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  • The monk looked at us tiredly. They were about to close, he said, we didn't have long. He motioned to the metal box with a cross on top, a standard issue donation box in Ethiopian Orthodox churches.

    "You can make a donation," he said, in what sounded closer to an order than a suggestion. "I will show you the cross and the Bibles and you can take photos."

    I'd first come to Lalibela as a 17-year-old during Christmas when thousands of white-clad pilgrims swarm through the churches, praying, crying, kissing the ground. It felt so sacred you could understand why there's a legend that angels built the rock-hewn churches here.

    But each subsequent visit had left me feeling a bit emptier, like I would never quite get back that first feeling of wonder and human communion that I had that first time. I am not like most pilgrims, I know that. Instead of taking weeks to walk here on foot, I always come on a plane taking only a few days out of my life, like an afterthought. My prayers and requests are not made to specifically to the Virgin Mary or St. George, but to something vague that I cannot name. But couldn't I be a pilgrim too?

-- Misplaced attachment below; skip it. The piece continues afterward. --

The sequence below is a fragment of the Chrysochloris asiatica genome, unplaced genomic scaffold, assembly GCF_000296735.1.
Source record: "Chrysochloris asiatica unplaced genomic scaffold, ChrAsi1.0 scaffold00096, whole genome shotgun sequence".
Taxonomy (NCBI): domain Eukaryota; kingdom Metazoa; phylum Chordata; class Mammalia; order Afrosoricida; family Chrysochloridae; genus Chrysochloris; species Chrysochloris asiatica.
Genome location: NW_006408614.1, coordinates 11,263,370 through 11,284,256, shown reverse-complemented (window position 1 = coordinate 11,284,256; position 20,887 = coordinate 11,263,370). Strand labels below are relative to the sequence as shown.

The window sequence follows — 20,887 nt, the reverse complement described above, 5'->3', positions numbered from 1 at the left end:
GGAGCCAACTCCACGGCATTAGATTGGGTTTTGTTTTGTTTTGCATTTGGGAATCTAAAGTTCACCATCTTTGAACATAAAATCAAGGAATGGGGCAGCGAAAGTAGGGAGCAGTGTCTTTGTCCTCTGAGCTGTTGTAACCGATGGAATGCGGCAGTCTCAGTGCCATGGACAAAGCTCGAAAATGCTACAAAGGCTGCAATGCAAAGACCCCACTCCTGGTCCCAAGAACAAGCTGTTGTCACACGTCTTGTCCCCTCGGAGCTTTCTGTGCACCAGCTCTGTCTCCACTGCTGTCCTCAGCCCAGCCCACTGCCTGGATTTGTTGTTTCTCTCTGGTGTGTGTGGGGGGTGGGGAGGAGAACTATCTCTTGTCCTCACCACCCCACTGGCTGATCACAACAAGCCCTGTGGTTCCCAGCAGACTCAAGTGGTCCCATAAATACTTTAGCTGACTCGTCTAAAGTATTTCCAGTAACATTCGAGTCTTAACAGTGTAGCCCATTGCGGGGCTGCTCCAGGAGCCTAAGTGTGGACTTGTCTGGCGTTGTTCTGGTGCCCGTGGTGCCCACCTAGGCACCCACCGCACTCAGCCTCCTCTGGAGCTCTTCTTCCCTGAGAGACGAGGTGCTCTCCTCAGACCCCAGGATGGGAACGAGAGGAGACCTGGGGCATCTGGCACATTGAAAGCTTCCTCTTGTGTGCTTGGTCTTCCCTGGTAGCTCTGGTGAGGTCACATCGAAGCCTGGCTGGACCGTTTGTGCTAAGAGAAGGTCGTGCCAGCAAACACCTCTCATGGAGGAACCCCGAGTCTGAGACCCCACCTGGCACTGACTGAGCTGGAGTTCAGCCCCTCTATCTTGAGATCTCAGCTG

The answer seemed to be no: pay up, take your photos, and move on. That is what I looked like I wanted with my camera strapped around me, my head uncovered-- this was the path that I myself had chosen.

    The priest was wearily collecting the artefacts for display. I had not come to take posed photos, but I lifted my camera anyway as he looked at me expectantly. Maybe some part of me had come for this. He held up the crosses for me, then the holy book, looking off to the side as I took some of the photos. I wondered how many others he had posed for today, how many vacation albums he would appear in.

    Afterwards, outside back in the sunlight, my husband and I were roaming around the rocky mountaintop above the church when we heard someone call out to us.

    "Come, eat with us. Come eat."

    It was the monk, with the rest of his order, gathered around a small bowl with a meagre serving of injera, the local bread. We ate together and then they invited us to a small tin shed to drink the local beer, tela.

    Sitting on the rough logs that served as benches with the monks, I felt something I hadn't since my first visit-- communion with something sacred.
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